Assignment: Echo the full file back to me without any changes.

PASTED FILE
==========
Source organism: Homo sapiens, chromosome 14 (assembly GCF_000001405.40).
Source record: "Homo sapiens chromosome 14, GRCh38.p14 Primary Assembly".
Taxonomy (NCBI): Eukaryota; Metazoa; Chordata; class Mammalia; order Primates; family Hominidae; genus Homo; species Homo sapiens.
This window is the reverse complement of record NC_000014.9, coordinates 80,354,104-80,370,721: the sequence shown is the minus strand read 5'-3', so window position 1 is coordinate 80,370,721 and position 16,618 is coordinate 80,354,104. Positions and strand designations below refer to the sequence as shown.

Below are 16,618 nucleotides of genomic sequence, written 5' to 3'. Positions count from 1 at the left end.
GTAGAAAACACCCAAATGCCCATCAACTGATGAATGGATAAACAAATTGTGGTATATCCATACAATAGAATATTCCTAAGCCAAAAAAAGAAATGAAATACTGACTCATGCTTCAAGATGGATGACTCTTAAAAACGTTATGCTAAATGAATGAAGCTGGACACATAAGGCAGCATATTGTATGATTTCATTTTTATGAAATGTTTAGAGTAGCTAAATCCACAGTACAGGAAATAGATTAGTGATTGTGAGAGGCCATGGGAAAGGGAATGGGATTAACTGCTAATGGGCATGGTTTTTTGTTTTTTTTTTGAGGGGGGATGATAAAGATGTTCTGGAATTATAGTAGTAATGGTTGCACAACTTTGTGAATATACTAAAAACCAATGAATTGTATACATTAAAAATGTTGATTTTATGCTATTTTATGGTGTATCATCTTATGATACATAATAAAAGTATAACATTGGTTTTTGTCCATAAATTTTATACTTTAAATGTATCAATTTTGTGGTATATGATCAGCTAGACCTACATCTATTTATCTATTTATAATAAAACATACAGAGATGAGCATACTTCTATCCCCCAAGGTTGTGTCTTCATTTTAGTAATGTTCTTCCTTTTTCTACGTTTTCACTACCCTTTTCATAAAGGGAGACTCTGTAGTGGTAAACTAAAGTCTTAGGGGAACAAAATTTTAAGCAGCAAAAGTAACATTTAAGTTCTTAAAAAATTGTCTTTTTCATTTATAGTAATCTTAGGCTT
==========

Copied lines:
Source organism: Homo sapiens, chromosome 14 (assembly GCF_000001405.40).
Source record: "Homo sapiens chromosome 14, GRCh38.p14 Primary Assembly".
Taxonomy (NCBI): Eukaryota; Metazoa; Chordata; class Mammalia; order Primates; family Hominidae; genus Homo; species Homo sapiens.
This window is the reverse complement of record NC_000014.9, coordinates 80,354,104-80,370,721: the sequence shown is the minus strand read 5'-3', so window position 1 is coordinate 80,370,721 and position 16,618 is coordinate 80,354,104. Positions and strand designations below refer to the sequence as shown.

Below are 16,618 nucleotides of genomic sequence, written 5' to 3'. Positions count from 1 at the left end.
GTAGAAAACACCCAAATGCCCATCAACTGATGAATGGATAAACAAATTGTGGTATATCCATACAATAGAATATTCCTAAGCCAAAAAAAGAAATGAAATACTGACTCATGCTTCAAGATGGATGACTCTTAAAAACGTTATGCTAAATGAATGAAGCTGGACACATAAGGCAGCATATTGTATGATTTCATTTTTATGAAATGTTTAGAGTAGCTAAATCCACAGTACAGGAAATAGATTAGTGATTGTGAGAGGCCATGGGAAAGGGAATGGGATTAACTGCTAATGGGCATGGTTTTTTGTTTTTTTTTTGAGGGGGGATGATAAAGATGTTCTGGAATTATAGTAGTAATGGTTGCACAACTTTGTGAATATACTAAAAACCAATGAATTGTATACATTAAAAATGTTGATTTTATGCTATTTTATGGTGTATCATCTTATGATACATAATAAAAGTATAACATTGGTTTTTGTCCATAAATTTTATACTTTAAATGTATCAATTTTGTGGTATATGATCAGCTAGACCTACATCTATTTATCTATTTATAATAAAACATACAGAGATGAGCATACTTCTATCCCCCAAGGTTGTGTCTTCATTTTAGTAATGTTCTTCCTTTTTCTACGTTTTCACTACCCTTTTCATAAAGGGAGACTCTGTAGTGGTAAACTAAAGTCTTAGGGGAACAAAATTTTAAGCAGCAAAAGTAACATTTAAGTTCTTAAAAAATTGTCTTTTTCATTTATAGTAATCTTAGGCTT